6. Don’t ever think you’ve above someone else because of your title; always think of everyone as your equal, and make them see it that way also
One of the best lessons I learned early on in consulting is that if I can get people on my side, even if initially they didn’t want to be, that things always worked out better. There were times when I had to pull rank to get people going, and I did it because that’s what I was paid to do. But once I convinced them that what we were doing was in their best interest, and I always worked towards that goal, and they believed it, I not only got things completed quicker but I also gave them credit for helping me achieve success, which made them look good also.
What I’ve found is that many times people are afraid you’re going to come in and make them look bad. I won’t say that’s never happened, but almost always I’ve made people look good because the only agenda I’ve ever had was to get things fixed. When it’s only business and you can convince others of that things go smoothly, everyone feels like they’ve been treated fairly and as equals, and it’s amazing what gets accomplished.
7. Be nice; you never know when someone might be of assistance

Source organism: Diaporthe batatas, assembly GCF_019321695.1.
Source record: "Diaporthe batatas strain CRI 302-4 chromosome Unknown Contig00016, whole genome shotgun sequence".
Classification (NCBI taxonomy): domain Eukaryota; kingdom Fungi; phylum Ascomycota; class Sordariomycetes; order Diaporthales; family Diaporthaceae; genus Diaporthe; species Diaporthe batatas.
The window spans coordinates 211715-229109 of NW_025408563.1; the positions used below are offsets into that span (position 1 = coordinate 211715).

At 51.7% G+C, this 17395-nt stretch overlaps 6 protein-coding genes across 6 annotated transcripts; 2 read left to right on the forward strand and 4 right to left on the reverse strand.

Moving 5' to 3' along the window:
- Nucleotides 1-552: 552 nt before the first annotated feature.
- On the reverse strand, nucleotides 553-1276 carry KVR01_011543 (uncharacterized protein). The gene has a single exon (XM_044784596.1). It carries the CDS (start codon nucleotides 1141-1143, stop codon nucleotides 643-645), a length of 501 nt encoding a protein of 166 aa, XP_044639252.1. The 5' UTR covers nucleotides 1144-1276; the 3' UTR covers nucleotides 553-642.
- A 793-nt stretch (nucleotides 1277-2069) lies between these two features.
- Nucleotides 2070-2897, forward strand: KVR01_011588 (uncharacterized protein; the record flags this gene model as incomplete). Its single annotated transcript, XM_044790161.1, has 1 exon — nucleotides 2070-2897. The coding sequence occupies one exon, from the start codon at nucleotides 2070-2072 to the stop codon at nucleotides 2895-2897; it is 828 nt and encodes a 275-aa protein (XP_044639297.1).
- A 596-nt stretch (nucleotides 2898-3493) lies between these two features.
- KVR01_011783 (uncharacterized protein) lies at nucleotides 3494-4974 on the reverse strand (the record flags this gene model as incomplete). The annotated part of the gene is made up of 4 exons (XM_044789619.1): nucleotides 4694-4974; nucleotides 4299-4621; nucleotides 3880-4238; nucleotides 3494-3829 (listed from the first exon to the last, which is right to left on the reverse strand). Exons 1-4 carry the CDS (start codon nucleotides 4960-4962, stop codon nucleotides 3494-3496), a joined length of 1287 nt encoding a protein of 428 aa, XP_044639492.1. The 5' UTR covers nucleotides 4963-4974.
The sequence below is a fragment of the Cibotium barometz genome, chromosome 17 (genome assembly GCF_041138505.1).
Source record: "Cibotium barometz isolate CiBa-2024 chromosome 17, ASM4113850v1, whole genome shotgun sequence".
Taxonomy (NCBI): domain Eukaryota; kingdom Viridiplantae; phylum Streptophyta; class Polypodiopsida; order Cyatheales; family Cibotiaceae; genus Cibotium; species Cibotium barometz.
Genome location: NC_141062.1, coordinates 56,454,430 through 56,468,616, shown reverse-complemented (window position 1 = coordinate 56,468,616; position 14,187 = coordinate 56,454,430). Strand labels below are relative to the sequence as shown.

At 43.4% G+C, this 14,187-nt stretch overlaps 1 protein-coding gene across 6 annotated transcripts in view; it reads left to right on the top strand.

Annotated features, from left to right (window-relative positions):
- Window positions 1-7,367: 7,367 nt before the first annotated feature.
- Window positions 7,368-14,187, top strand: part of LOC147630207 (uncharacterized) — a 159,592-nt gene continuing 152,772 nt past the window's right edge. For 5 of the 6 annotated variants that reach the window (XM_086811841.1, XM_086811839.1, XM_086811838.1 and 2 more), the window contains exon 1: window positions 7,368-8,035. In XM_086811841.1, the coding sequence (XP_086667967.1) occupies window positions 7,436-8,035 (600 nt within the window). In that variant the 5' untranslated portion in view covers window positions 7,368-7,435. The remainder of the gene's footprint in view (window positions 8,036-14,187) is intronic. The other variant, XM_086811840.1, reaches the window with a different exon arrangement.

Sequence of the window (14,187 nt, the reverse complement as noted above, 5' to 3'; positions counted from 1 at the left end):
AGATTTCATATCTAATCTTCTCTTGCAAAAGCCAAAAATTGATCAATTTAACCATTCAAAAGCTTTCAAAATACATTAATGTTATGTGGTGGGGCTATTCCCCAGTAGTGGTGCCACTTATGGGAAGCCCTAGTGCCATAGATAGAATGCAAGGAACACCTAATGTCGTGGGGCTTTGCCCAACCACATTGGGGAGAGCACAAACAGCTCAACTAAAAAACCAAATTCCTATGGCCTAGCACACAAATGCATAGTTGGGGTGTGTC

Years ago I was in a tough position at a hospital in New York City. The employees had been told not to work with me because they were battling upper management, and upper management wasn’t happy with me because I was trying to pull the hospital into financial compliance, which hurt the money coming in for a few weeks.
Every day I came in I acted the same, even with the frustration. I spoke to people nicely and never showed any concern towards them, even though it make things incredibly difficult.
That is, for a while. At a certain point I got one person who came to my side, then a couple others, and even though I probably never got everyone by the time I’d decided to leave we were accomplishing some things, cleaning up a lot of problems, and my last week there we had the biggest cash week that hospital had seen all year, which actually surprised the VP of Finance, who thought I had no idea what I was doing.
Being nice got people to see that I wasn’t a management lackey and that my concern was only for the work, nothing else, and they helped me in the long run.
8. Offer help but don’t push it on someone unless you have to
I often run into people who think no one except them knows how to do anything. Unfortunately, perception is reality in their eyes, thus they treat people like imbeciles and unknowingly make people unhappy that have to deal with them.